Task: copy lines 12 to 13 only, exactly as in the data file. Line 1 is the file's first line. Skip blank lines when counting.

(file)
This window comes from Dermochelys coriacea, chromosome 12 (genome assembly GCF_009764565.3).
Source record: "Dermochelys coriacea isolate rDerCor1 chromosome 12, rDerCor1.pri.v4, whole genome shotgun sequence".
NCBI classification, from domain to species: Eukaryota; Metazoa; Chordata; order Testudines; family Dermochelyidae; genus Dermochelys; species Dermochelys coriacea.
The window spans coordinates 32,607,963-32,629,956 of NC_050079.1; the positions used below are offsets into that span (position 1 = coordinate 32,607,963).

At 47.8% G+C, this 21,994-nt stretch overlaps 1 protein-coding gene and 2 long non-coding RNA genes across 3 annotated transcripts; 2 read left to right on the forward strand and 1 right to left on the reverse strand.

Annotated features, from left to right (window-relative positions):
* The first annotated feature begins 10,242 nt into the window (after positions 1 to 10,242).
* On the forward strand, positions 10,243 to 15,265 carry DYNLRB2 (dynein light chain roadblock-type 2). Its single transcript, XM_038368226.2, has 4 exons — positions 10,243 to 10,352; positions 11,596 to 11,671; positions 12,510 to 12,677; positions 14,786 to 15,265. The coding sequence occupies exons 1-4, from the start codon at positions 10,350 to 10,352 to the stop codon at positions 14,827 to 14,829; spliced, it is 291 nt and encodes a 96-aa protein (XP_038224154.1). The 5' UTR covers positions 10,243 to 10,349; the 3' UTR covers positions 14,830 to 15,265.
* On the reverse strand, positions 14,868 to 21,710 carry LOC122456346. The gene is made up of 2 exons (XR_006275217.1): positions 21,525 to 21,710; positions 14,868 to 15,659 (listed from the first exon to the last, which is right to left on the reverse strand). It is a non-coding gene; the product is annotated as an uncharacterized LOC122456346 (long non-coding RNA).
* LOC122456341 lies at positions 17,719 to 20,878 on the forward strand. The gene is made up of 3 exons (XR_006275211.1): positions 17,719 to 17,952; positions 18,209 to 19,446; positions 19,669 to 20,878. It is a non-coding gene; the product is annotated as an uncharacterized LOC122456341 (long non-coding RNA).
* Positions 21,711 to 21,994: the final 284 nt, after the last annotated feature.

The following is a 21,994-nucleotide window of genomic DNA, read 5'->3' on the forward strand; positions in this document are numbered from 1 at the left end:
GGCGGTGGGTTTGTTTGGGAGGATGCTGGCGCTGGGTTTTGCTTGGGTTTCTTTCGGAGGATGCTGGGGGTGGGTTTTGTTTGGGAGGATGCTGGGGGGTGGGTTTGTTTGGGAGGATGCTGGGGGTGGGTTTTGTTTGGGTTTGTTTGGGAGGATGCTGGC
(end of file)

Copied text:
The following is a 21,994-nucleotide window of genomic DNA, read 5'->3' on the forward strand; positions in this document are numbered from 1 at the left end:
GGCGGTGGGTTTGTTTGGGAGGATGCTGGCGCTGGGTTTTGCTTGGGTTTCTTTCGGAGGATGCTGGGGGTGGGTTTTGTTTGGGAGGATGCTGGGGGGTGGGTTTGTTTGGGAGGATGCTGGGGGTGGGTTTTGTTTGGGTTTGTTTGGGAGGATGCTGGC